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Sajid Javid tells care home staff to get a Covid-19 jab or find another job

Sajid Javid tells care home staff to get a Covid-19 jab or find another job in a furious attack on Britons who ‘cannot be bothered’ with the vaccine

  • Sajid Javid has told care home staff refusing a Covid-19 jab to ‘get another job’
  • He said people who ‘cannot be bothered’ shouldn’t work with vulnerable people
  • Also refused to ‘pause’ rollout of legal requirement for care home staff in England to be vaccinated


Care home staff who refuse the Covid vaccine should ‘get out and get another job’, Sajid Javid has said.

In a furious attack on people who ‘cannot be bothered’ to get the jab, the Health Secretary said he is ‘very clear’ they should not be working with the country’s most vulnerable people.

Speaking on BBC Radio 4’s Today programme yesterday, Mr Javid said: ‘If you want to work in a care home you are working with some of the most vulnerable people in our country, and if you cannot be bothered to go and get vaccinated then get out and go and get another job.

‘If you want to look after them, if you want to cook for them, if you want to feed them, if you want to put them to bed, then you should get vaccinated.’

Care home staff who refuse the Covid vaccine should ‘get out and get another job’, Sajid Javid (pictured) has said

Mr Javid added: ‘If you are not going to get vaccinated then why are you working in care?

‘If you think about your elderly relatives you might have in care homes, and the idea that someone wants to look after them and they don’t want to take a perfectly safe and effective vaccine that has been approved by our regulators, been used all over the world, because somehow they have got some objection to this vaccine, then really, honestly, they shouldn’t be in our care homes.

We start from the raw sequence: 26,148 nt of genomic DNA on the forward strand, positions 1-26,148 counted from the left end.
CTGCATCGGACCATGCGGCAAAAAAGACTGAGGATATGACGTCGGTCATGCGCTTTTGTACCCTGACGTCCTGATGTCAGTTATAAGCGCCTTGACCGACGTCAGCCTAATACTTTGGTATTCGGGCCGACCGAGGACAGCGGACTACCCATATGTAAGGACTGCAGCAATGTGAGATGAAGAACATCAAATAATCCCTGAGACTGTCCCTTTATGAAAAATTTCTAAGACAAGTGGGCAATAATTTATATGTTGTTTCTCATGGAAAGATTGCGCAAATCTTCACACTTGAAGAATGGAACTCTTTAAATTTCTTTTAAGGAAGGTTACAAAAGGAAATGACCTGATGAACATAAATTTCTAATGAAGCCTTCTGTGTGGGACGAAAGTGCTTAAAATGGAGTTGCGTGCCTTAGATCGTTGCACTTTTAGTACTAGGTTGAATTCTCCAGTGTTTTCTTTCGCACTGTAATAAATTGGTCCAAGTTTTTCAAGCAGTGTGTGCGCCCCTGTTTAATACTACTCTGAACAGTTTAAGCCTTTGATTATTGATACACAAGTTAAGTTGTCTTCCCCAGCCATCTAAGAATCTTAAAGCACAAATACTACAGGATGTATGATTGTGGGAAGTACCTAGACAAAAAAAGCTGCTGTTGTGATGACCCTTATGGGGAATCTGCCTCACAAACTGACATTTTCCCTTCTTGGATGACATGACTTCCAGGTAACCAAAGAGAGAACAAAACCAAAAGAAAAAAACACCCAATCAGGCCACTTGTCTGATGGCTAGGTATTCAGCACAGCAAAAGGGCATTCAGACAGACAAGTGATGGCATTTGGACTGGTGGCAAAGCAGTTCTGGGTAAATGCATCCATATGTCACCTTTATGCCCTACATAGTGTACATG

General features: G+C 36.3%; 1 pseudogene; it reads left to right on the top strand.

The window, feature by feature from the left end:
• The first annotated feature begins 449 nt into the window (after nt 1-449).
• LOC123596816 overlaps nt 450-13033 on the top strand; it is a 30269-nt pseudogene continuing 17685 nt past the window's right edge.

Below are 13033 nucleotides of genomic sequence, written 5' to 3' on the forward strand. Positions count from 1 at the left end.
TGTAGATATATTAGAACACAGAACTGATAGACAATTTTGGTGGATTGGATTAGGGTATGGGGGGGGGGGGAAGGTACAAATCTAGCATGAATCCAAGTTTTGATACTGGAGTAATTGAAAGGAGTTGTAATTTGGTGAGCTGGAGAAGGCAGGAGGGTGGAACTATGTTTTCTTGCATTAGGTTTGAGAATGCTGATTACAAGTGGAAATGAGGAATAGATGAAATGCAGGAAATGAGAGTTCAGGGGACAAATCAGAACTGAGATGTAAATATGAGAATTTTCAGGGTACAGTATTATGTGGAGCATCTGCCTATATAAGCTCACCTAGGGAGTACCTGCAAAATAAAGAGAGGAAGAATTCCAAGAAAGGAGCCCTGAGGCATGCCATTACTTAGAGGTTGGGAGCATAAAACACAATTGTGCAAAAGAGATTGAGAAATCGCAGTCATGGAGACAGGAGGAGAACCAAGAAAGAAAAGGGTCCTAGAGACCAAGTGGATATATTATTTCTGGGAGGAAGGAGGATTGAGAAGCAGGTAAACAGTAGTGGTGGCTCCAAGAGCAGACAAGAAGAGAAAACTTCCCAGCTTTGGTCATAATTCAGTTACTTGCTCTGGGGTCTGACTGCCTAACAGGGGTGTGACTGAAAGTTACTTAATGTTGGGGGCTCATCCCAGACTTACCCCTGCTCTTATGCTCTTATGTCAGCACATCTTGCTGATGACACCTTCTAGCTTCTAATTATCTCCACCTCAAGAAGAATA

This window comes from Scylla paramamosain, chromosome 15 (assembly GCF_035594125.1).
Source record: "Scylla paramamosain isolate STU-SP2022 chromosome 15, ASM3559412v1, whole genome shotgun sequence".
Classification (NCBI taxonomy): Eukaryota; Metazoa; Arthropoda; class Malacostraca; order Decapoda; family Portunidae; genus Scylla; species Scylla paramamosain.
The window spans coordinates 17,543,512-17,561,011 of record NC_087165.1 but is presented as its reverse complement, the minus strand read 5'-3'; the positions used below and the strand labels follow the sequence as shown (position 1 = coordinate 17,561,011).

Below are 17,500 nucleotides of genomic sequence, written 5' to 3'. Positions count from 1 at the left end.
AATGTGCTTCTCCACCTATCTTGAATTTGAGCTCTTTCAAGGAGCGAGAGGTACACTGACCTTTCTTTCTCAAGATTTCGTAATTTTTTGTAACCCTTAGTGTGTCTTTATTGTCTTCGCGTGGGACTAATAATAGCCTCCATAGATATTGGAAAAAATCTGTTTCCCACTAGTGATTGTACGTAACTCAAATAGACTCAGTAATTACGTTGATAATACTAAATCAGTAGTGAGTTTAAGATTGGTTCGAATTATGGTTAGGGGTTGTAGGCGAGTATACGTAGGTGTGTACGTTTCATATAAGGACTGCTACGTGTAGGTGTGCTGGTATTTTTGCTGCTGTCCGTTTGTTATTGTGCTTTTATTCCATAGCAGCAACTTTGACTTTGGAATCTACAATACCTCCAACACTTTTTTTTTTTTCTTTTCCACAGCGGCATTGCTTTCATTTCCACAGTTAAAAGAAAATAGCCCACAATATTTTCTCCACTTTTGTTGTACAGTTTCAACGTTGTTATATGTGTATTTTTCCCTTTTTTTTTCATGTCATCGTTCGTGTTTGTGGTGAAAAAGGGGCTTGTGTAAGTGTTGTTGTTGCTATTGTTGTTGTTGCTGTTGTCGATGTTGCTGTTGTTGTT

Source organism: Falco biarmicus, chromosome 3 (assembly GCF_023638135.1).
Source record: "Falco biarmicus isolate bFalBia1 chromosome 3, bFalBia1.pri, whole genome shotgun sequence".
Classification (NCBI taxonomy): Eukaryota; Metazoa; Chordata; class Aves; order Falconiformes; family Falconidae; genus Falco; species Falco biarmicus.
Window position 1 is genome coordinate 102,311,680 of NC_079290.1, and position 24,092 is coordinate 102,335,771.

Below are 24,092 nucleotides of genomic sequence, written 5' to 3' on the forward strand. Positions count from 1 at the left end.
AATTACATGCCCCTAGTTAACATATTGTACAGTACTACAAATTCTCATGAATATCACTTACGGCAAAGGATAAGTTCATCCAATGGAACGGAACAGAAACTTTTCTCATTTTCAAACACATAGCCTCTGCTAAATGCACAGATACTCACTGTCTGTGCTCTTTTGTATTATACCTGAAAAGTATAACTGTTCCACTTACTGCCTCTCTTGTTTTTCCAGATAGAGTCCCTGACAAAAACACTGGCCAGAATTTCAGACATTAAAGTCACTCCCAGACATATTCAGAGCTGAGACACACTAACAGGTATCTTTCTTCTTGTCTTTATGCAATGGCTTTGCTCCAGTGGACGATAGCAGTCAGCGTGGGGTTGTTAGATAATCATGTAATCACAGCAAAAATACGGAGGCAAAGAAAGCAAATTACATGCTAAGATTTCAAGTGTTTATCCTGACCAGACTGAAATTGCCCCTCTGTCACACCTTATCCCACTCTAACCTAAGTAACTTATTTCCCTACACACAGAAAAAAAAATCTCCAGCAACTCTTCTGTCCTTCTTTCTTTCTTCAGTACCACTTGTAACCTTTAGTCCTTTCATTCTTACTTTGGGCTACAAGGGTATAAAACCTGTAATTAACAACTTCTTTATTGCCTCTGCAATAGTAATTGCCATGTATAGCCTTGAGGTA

‘They should go and get another job. I am very clear on that.’

The Health Secretary also refused to ‘pause’ next month’s rollout of a legal requirement for care home staff in England to be fully vaccinated.

Responding to Mr Javid’s comments, Tory MP Michael Fabricant said: ‘Anti-vaxxers and similar take perverse joy in endangering the lives of others.’

The care industry has warned of staffing shortages and that some care homes will not be able to cope if unjabbed staff have to leave.

Nadra Ahmed, chairman of the National Care Association, yesterday called for the November 11 deadline to be pushed back.

She told Radio 4: ‘We are not anti-vaccine. What we are saying is we needed a bit more time to get people where they needed to be.’

Responding to Mr Javid¿s comments, Tory MP Michael Fabricant (pictured) said: ¿Anti-vaxxers and similar take perverse joy in endangering the lives of others¿

Responding to Mr Javid’s comments, Tory MP Michael Fabricant (pictured) said: ‘Anti-vaxxers and similar take perverse joy in endangering the lives of others’

She added that take-up has already improved, with 86 per cent of staff now fully vaccinated. A year ago just 40 per cent of staff had said they planned to get the jab, Ms Ahmed said.

‘The situation is chronic now with staffing and that deadline will just add to it,’ she said.

‘We will have providers who are no longer able to staff their services safely and that can only mean they will have to be handing back contracts.’

Mr Javid last month launched a consultation into extending the requirement for vaccines to all frontline NHS staff.

The care industry has warned of staffing shortages and that some care homes will not be able to cope if unjabbed staff have to leave (stock image)

The care industry has warned of staffing shortages and that some care homes will not be able to cope if unjabbed staff have to leave (stock image)

The NHS Confederation, which represents NHS trusts in England, said ‘the focus must remain on increasing vaccine confidence’ rather than requiring health workers to be vaccinated.

Meanwhile, the Government has continued to roll out its booster jab programme. Yesterday saw 153,160 more daily booster doses administered in England, bringing the total to more than a million.

Invitations are being sent out to eligible people to arrange an appointment through the NHS’s National Booking Service. The over-50s, vulnerable groups and healthcare workers can get a booster six months after their second dose.

Read more at DailyMail.co.uk